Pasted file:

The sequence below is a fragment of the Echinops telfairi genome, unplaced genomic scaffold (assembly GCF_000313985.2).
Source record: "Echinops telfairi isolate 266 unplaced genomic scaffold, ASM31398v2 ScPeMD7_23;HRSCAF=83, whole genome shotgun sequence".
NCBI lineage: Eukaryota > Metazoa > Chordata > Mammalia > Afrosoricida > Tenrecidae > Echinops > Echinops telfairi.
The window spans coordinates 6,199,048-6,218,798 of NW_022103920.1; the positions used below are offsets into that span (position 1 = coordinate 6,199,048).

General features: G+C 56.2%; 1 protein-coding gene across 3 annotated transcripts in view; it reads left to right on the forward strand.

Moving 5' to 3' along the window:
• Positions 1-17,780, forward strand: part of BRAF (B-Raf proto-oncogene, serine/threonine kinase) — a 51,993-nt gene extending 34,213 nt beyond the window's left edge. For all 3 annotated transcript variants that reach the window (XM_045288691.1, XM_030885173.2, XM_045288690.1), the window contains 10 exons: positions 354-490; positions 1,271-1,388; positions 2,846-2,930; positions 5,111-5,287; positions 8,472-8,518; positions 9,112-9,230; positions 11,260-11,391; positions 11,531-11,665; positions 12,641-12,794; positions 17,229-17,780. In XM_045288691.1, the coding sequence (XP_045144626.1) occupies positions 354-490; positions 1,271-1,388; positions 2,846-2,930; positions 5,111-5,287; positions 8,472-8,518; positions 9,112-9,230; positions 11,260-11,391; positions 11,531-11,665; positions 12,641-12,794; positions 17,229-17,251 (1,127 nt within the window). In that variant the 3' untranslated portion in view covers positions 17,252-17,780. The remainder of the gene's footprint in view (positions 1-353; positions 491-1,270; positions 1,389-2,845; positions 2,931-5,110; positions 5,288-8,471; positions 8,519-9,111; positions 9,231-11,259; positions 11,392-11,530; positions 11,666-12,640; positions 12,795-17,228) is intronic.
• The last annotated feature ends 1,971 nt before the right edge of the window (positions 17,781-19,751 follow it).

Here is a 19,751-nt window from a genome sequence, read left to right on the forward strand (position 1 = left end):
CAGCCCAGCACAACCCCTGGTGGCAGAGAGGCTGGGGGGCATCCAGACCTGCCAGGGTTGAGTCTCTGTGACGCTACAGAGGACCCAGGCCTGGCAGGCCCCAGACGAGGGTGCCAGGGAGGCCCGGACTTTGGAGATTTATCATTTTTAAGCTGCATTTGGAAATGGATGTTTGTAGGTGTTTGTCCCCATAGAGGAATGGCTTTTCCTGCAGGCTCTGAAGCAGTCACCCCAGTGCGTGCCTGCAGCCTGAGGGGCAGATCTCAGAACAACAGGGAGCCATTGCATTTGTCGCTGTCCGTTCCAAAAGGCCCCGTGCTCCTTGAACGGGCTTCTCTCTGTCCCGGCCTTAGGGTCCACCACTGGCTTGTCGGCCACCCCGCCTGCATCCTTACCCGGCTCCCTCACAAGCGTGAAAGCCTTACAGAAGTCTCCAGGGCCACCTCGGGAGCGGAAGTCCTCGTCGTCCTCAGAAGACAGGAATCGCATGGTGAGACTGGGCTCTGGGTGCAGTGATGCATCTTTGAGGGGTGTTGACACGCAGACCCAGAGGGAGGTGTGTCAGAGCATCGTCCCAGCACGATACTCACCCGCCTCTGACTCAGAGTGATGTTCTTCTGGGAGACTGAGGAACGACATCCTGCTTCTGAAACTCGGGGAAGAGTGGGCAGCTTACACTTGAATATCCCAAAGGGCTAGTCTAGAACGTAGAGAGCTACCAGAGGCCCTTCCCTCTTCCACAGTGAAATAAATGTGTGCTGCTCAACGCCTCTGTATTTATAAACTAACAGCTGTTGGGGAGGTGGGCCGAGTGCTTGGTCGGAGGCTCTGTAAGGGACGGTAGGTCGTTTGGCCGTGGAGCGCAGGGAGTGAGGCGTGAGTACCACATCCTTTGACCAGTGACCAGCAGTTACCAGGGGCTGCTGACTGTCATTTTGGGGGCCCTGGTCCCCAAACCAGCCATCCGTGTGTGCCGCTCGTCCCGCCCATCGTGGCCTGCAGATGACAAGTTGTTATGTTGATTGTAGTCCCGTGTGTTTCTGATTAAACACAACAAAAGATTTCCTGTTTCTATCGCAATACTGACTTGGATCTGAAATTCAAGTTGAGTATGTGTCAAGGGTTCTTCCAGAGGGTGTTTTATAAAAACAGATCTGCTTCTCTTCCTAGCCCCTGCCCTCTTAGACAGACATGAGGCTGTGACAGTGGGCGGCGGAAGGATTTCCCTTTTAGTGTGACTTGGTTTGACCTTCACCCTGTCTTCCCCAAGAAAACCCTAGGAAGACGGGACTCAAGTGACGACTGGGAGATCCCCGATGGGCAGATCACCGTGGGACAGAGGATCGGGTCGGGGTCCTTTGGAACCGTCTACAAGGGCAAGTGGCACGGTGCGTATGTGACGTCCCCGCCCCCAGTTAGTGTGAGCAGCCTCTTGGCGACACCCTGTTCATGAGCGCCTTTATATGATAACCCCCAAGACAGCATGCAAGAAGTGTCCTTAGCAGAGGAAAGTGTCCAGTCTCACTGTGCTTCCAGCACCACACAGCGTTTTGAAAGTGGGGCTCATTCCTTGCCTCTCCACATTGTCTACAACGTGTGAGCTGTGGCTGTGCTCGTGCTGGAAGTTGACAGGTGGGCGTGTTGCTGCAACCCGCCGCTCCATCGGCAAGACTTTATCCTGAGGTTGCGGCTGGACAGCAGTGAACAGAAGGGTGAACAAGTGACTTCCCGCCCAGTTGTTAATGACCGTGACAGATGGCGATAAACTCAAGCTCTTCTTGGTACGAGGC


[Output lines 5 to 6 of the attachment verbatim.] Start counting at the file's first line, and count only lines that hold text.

General features: G+C 56.2%; 1 protein-coding gene across 3 annotated transcripts in view; it reads left to right on the forward strand.

Moving 5' to 3' along the window: